Every state, including New Hampshire, has an “implied consent” law that prescribes penalties for drivers who refuse to consent to a chemical test of their blood alcohol concentration (BAC). Penalties range from suspended licenses to fines. However, in many states, including New Hampshire, some drivers refuse to consent to a BAC test despite the consequences – a situation that worries law enforcement officers and prosecutors who have to work harder to get a conviction when no â€œhard numbersâ€ are available, according to the U.S. National Highway Traffic Safety Administration (NHTSA).
In a 2005 study conducted by the NHTSA, the average rate of refusal in 37 states studied was 22.7 percent. In other words, nearly one-fourth of drivers asked to submit to a BAC test refused. New Hampshire had by far the highest rate of refusal of the states studied, with 81 percent of drivers arrested on suspicion of driving under the influence (DUI) refusing to take a BAC test between 2001 and 2005.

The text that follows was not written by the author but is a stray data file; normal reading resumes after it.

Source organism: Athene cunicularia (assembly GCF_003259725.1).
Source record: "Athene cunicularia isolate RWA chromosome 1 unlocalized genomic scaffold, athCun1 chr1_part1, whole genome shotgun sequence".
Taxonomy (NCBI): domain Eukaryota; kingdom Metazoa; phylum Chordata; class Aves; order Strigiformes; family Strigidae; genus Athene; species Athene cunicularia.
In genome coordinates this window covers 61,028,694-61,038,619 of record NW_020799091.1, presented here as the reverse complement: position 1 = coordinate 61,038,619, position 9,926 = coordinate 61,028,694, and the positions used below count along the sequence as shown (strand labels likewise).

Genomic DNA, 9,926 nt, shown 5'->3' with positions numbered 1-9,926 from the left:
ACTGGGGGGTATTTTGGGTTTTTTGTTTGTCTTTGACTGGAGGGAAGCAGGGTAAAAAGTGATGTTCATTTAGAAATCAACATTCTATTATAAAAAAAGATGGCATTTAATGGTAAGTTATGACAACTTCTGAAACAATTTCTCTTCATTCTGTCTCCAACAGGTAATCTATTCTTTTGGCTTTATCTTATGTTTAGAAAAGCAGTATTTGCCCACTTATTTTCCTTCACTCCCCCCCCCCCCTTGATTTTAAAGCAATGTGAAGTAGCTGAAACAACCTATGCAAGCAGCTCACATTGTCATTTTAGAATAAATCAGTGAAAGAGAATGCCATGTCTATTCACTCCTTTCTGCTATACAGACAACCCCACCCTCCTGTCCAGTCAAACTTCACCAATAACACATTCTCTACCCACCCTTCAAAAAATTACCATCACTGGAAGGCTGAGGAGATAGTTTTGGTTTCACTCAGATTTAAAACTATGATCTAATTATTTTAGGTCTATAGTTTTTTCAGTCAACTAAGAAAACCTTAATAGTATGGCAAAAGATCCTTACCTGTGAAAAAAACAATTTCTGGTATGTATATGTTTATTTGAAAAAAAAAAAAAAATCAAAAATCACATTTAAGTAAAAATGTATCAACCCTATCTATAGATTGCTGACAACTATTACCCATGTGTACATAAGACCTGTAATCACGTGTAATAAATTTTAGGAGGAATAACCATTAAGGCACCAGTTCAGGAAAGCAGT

Various states have come up with different methods for combating the refusal of drivers to submit to a BAC test. For instance, some states have set up a system for providing warrants so that law enforcement officials can take a blood draw. Others, including Montana, are considering systems in which a warrant can be telephoned in if the driver has a previous conviction for DUI.
If you’re facing a drunk driving charge, the experienced New Hampshire DUI defense lawyers with Tenn and Tenn, P.A. can help you fight for the best possible outcome in your case. For more information, call us today at (603) 624-3700 for a free and confidential telephone consultation.